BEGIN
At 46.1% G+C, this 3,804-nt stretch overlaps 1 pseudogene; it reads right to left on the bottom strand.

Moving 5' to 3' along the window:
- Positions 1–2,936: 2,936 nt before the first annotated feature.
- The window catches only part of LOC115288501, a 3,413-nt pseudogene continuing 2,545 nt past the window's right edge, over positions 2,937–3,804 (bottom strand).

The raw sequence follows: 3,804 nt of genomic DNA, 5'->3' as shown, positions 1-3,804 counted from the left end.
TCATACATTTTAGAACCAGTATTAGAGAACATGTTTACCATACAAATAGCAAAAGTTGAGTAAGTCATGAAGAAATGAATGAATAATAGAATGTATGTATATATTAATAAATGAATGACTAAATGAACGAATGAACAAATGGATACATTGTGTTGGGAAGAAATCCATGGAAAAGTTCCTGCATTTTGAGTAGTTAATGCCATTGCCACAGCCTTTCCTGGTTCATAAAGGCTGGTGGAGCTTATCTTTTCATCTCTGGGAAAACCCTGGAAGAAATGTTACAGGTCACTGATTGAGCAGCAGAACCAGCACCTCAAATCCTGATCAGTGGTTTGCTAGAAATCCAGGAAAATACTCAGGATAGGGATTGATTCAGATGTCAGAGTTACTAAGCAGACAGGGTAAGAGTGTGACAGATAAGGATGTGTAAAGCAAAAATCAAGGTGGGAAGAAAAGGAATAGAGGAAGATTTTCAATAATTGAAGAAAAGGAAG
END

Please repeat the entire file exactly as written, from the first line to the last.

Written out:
At 46.1% G+C, this 3,804-nt stretch overlaps 1 pseudogene; it reads right to left on the bottom strand.

Moving 5' to 3' along the window:
- Positions 1–2,936: 2,936 nt before the first annotated feature.
- The window catches only part of LOC115288501, a 3,413-nt pseudogene continuing 2,545 nt past the window's right edge, over positions 2,937–3,804 (bottom strand).

The raw sequence follows: 3,804 nt of genomic DNA, 5'->3' as shown, positions 1-3,804 counted from the left end.
TCATACATTTTAGAACCAGTATTAGAGAACATGTTTACCATACAAATAGCAAAAGTTGAGTAAGTCATGAAGAAATGAATGAATAATAGAATGTATGTATATATTAATAAATGAATGACTAAATGAACGAATGAACAAATGGATACATTGTGTTGGGAAGAAATCCATGGAAAAGTTCCTGCATTTTGAGTAGTTAATGCCATTGCCACAGCCTTTCCTGGTTCATAAAGGCTGGTGGAGCTTATCTTTTCATCTCTGGGAAAACCCTGGAAGAAATGTTACAGGTCACTGATTGAGCAGCAGAACCAGCACCTCAAATCCTGATCAGTGGTTTGCTAGAAATCCAGGAAAATACTCAGGATAGGGATTGATTCAGATGTCAGAGTTACTAAGCAGACAGGGTAAGAGTGTGACAGATAAGGATGTGTAAAGCAAAAATCAAGGTGGGAAGAAAAGGAATAGAGGAAGATTTTCAATAATTGAAGAAAAGGAAG